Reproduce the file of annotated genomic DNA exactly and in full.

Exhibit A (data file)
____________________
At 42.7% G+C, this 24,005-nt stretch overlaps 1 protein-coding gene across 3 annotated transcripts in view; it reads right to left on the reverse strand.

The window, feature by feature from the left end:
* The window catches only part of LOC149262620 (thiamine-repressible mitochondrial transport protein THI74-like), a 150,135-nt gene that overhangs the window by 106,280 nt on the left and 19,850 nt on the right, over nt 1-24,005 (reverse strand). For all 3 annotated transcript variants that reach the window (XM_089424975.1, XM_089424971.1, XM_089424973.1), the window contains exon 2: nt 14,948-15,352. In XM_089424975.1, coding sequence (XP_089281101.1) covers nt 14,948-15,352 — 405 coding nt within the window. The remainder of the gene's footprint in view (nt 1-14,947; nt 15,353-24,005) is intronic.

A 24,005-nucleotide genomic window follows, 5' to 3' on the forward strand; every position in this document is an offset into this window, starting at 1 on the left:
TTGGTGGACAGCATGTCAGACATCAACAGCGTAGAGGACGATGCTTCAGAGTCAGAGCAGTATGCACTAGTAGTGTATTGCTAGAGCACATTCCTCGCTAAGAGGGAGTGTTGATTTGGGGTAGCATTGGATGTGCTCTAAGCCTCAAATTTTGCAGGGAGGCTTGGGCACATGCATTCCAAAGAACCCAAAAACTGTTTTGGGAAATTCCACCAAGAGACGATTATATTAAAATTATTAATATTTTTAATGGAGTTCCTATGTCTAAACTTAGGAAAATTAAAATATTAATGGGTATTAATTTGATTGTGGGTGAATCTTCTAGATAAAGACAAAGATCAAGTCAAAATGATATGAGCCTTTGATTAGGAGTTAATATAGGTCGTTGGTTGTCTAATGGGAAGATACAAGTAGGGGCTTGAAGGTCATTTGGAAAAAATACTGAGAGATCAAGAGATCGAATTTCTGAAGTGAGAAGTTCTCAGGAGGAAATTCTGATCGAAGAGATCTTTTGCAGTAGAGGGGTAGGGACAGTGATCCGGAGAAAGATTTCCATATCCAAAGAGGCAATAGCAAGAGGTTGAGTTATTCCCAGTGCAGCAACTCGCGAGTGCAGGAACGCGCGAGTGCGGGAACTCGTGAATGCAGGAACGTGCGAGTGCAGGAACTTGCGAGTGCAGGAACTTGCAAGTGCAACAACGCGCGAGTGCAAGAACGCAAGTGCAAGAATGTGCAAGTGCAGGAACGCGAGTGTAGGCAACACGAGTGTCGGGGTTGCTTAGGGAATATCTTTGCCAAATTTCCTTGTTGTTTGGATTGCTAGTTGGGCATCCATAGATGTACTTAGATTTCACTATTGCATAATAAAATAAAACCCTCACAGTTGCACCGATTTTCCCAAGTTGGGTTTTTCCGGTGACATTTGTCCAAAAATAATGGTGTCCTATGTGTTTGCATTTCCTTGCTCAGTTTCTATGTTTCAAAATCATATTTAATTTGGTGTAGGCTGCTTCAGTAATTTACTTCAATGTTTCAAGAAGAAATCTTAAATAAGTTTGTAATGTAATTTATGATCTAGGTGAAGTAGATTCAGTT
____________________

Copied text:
At 42.7% G+C, this 24,005-nt stretch overlaps 1 protein-coding gene across 3 annotated transcripts in view; it reads right to left on the reverse strand.

The window, feature by feature from the left end:
* The window catches only part of LOC149262620 (thiamine-repressible mitochondrial transport protein THI74-like), a 150,135-nt gene that overhangs the window by 106,280 nt on the left and 19,850 nt on the right, over nt 1-24,005 (reverse strand). For all 3 annotated transcript variants that reach the window (XM_089424975.1, XM_089424971.1, XM_089424973.1), the window contains exon 2: nt 14,948-15,352. In XM_089424975.1, coding sequence (XP_089281101.1) covers nt 14,948-15,352 — 405 coding nt within the window. The remainder of the gene's footprint in view (nt 1-14,947; nt 15,353-24,005) is intronic.

A 24,005-nucleotide genomic window follows, 5' to 3' on the forward strand; every position in this document is an offset into this window, starting at 1 on the left:
TTGGTGGACAGCATGTCAGACATCAACAGCGTAGAGGACGATGCTTCAGAGTCAGAGCAGTATGCACTAGTAGTGTATTGCTAGAGCACATTCCTCGCTAAGAGGGAGTGTTGATTTGGGGTAGCATTGGATGTGCTCTAAGCCTCAAATTTTGCAGGGAGGCTTGGGCACATGCATTCCAAAGAACCCAAAAACTGTTTTGGGAAATTCCACCAAGAGACGATTATATTAAAATTATTAATATTTTTAATGGAGTTCCTATGTCTAAACTTAGGAAAATTAAAATATTAATGGGTATTAATTTGATTGTGGGTGAATCTTCTAGATAAAGACAAAGATCAAGTCAAAATGATATGAGCCTTTGATTAGGAGTTAATATAGGTCGTTGGTTGTCTAATGGGAAGATACAAGTAGGGGCTTGAAGGTCATTTGGAAAAAATACTGAGAGATCAAGAGATCGAATTTCTGAAGTGAGAAGTTCTCAGGAGGAAATTCTGATCGAAGAGATCTTTTGCAGTAGAGGGGTAGGGACAGTGATCCGGAGAAAGATTTCCATATCCAAAGAGGCAATAGCAAGAGGTTGAGTTATTCCCAGTGCAGCAACTCGCGAGTGCAGGAACGCGCGAGTGCGGGAACTCGTGAATGCAGGAACGTGCGAGTGCAGGAACTTGCGAGTGCAGGAACTTGCAAGTGCAACAACGCGCGAGTGCAAGAACGCAAGTGCAAGAATGTGCAAGTGCAGGAACGCGAGTGTAGGCAACACGAGTGTCGGGGTTGCTTAGGGAATATCTTTGCCAAATTTCCTTGTTGTTTGGATTGCTAGTTGGGCATCCATAGATGTACTTAGATTTCACTATTGCATAATAAAATAAAACCCTCACAGTTGCACCGATTTTCCCAAGTTGGGTTTTTCCGGTGACATTTGTCCAAAAATAATGGTGTCCTATGTGTTTGCATTTCCTTGCTCAGTTTCTATGTTTCAAAATCATATTTAATTTGGTGTAGGCTGCTTCAGTAATTTACTTCAATGTTTCAAGAAGAAATCTTAAATAAGTTTGTAATGTAATTTATGATCTAGGTGAAGTAGATTCAGTT